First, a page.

How to Support Your Gluten-Free Loved One
It can be difficult to know how best to support your gluten-free loved one. Always ask how you can help first—it is important to provide supports in the way your loved one actually needs.
However, if your loved one is struggling with how to ask for help, the following tips may provide a good starting point:
Do some research. Understand the basics of what it means to live gluten-free. Just putting in the effort to better understand the enormity of this transition can be tremendously helpful.
The transition to living gluten-free can be stressful and emotional. It is also not a straightforward process, which can be both frustrating and overwhelming. Every person’s level of sensitivity to gluten is different, so strategies that will work for one person may not work for another person. Validating your loved one’s emotions about this transition will help him or her feel supported.
Plan activities that don’t center around food
When someone is new to living gluten-free, it can feel awkward to attend social events because they often revolve around food. Going out of your way to plan events and activities that don’t involve food may be especially helpful at first. Your loved one will appreciate the opportunity to socialize without extra anxiety about food decisions.
Make the transition fun
Use this time as an opportunity to be adventurous. If you enjoy cooking with your loved one, try some new recipes together. If you enjoy dining out, try a new cuisine that has naturally gluten-free dishes (Indian or Thai can be great options). Make it easier on your loved one by taking care of the planning so that he or she can just enjoy the experience.
Even the most supportive person can unintentionally do things that make his or her loved one feel more isolated or alone in the process of transitioning to living gluten-free. Avoid the following traps:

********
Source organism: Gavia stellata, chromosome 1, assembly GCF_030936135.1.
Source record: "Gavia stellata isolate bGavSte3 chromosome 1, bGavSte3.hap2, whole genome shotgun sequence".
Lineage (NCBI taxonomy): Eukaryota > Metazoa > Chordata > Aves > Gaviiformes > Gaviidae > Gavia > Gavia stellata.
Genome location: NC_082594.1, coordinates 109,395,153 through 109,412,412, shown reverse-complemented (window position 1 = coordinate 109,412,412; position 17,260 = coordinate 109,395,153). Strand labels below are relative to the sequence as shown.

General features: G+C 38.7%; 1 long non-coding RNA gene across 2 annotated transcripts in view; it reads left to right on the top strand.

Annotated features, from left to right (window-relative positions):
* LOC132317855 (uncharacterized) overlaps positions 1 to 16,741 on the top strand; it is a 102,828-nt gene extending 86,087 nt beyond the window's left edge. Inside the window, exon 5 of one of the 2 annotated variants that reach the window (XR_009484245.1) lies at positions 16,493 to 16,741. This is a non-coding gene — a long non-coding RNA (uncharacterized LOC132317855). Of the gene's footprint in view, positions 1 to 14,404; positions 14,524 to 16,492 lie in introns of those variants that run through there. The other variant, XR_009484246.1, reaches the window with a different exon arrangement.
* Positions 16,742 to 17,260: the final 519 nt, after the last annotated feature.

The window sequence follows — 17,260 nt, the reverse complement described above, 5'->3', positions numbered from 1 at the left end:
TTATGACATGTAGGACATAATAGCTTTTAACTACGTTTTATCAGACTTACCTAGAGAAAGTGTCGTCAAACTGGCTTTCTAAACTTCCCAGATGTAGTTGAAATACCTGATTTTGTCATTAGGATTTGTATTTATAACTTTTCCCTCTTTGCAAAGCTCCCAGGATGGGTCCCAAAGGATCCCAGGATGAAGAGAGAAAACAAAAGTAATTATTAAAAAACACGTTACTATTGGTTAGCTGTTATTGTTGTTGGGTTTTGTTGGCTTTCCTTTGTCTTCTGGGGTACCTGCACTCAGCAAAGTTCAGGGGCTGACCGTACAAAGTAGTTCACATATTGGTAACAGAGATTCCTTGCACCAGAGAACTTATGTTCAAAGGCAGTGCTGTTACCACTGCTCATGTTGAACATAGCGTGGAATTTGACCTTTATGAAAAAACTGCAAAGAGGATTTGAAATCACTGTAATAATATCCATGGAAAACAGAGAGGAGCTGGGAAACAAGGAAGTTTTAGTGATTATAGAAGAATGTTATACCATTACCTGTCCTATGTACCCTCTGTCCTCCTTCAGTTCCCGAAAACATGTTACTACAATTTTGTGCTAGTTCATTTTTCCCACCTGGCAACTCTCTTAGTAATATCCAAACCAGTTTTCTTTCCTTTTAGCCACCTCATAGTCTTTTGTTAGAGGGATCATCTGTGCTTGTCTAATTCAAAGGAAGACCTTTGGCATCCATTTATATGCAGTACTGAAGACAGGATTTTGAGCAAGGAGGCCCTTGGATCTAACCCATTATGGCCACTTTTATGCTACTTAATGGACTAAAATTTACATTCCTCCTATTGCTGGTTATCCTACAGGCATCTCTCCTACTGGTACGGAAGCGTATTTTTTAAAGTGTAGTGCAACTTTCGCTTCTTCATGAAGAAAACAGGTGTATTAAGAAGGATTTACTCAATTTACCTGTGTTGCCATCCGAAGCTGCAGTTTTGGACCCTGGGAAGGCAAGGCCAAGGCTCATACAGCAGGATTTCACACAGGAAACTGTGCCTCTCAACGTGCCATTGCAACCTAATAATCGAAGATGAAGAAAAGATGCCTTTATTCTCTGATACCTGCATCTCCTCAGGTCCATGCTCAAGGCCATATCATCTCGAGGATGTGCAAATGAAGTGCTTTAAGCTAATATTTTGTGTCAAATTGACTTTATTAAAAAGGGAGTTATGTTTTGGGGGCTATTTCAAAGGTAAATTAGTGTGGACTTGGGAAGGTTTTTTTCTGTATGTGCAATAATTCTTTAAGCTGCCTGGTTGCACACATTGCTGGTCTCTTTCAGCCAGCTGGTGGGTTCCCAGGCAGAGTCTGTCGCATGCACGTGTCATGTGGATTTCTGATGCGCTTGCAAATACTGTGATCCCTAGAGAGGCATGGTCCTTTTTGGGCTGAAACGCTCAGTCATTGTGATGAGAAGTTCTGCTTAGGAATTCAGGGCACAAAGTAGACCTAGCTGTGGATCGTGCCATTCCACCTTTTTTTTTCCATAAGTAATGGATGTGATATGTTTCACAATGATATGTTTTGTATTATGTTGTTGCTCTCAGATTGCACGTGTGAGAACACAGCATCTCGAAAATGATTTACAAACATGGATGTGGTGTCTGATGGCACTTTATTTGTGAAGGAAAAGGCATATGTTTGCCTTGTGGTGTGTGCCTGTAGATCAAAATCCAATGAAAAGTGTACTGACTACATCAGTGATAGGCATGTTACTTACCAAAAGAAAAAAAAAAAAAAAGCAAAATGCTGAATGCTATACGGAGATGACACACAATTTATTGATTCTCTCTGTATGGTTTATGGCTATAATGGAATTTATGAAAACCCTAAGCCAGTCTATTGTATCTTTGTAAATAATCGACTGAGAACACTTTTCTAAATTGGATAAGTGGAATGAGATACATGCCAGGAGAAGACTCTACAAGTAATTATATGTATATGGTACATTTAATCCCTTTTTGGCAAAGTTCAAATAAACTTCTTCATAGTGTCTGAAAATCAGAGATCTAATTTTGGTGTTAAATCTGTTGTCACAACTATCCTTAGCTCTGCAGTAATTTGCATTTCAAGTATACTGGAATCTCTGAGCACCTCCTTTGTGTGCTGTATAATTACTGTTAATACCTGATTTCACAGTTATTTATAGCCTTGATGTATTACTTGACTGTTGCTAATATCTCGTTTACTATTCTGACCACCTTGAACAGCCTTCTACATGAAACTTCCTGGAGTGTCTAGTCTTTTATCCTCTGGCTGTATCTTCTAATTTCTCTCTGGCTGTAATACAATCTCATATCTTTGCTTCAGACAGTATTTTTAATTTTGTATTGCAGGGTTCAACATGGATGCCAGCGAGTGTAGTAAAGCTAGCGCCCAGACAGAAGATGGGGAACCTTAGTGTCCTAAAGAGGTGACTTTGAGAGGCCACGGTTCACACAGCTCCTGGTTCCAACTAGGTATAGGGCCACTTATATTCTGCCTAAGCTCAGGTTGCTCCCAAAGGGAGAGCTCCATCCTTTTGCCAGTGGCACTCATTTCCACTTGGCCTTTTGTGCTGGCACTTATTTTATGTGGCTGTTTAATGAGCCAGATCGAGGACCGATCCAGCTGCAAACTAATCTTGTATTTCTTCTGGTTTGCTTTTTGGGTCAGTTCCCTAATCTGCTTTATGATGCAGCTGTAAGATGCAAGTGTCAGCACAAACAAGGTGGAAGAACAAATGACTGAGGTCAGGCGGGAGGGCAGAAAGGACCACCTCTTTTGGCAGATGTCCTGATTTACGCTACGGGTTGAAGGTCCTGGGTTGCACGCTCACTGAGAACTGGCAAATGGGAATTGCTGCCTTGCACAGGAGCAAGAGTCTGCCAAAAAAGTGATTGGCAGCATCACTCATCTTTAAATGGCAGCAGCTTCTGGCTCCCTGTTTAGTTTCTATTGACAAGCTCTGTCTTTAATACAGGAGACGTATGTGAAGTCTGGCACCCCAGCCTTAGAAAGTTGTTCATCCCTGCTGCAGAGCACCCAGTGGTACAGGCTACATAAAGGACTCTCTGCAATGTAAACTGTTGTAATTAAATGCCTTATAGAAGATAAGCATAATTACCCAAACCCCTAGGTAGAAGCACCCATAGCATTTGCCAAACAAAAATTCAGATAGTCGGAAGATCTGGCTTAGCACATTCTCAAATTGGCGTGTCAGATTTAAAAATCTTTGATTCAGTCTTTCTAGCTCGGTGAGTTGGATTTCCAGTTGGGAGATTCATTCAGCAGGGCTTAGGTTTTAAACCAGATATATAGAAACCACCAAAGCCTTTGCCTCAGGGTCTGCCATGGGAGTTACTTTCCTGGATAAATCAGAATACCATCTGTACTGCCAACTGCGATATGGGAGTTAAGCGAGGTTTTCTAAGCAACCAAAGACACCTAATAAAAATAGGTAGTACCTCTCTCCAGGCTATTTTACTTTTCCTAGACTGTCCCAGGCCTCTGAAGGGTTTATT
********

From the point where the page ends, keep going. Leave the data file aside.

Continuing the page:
Telling them its not a big deal or just to relax
It can be tempting to try to support your loved one by encouraging them to “look at the bigger picture” or “calm down” when he or she is expressing emotions about the transition to living gluten-free. However, it is important to let your loved one express and process these emotions. It is life-changing to transition to a gluten-free lifestyle—just as with any change, it can be scary and overwhelming. Give your loved one some time and affection as they work through their emotions. The more supported your loved one feels in experiencing these emotions, the faster he or she will work through them.
Being insensitive about worries or anxieties
It may seem silly or even paranoid to worry about “hidden gluten” in everything from food to soap, but these concerns are very real for your loved one. Anxiety is usually not rational (or easily controlled), so be patient and supportive as your loved one learns how to stay safe in a gluten-full world.
Eating gluten in front of them
Especially at first. Especially if it’s your loved one’s favorite food. It’s just mean.
Inviting them to food-centered events
Unless you have gone out of your way to ensure there is something truly gluten-free for your loved one to eat. Bonus points if you can do it without drawing unwanted attention to your loved one.
Making it about you
Yes, it may be inconvenient for you to stop going to your favorite restaurant or to be more conscientious about leaving crumbs on the counter. Right now, though, let this time be about your loved one. You can work together to find new restaurants and strategies for keeping him or her healthy.
Comparisons to “harder” situations
Everything that’s hard is hard. It’s that simple. Just because it’s not a terminal illness does not mean it’s not difficult for your loved one. Again, the more your loved one feels “allowed” to feel upset about the transition, the faster he or she will be able to move forward.
How do you support your gluten-free loved ones?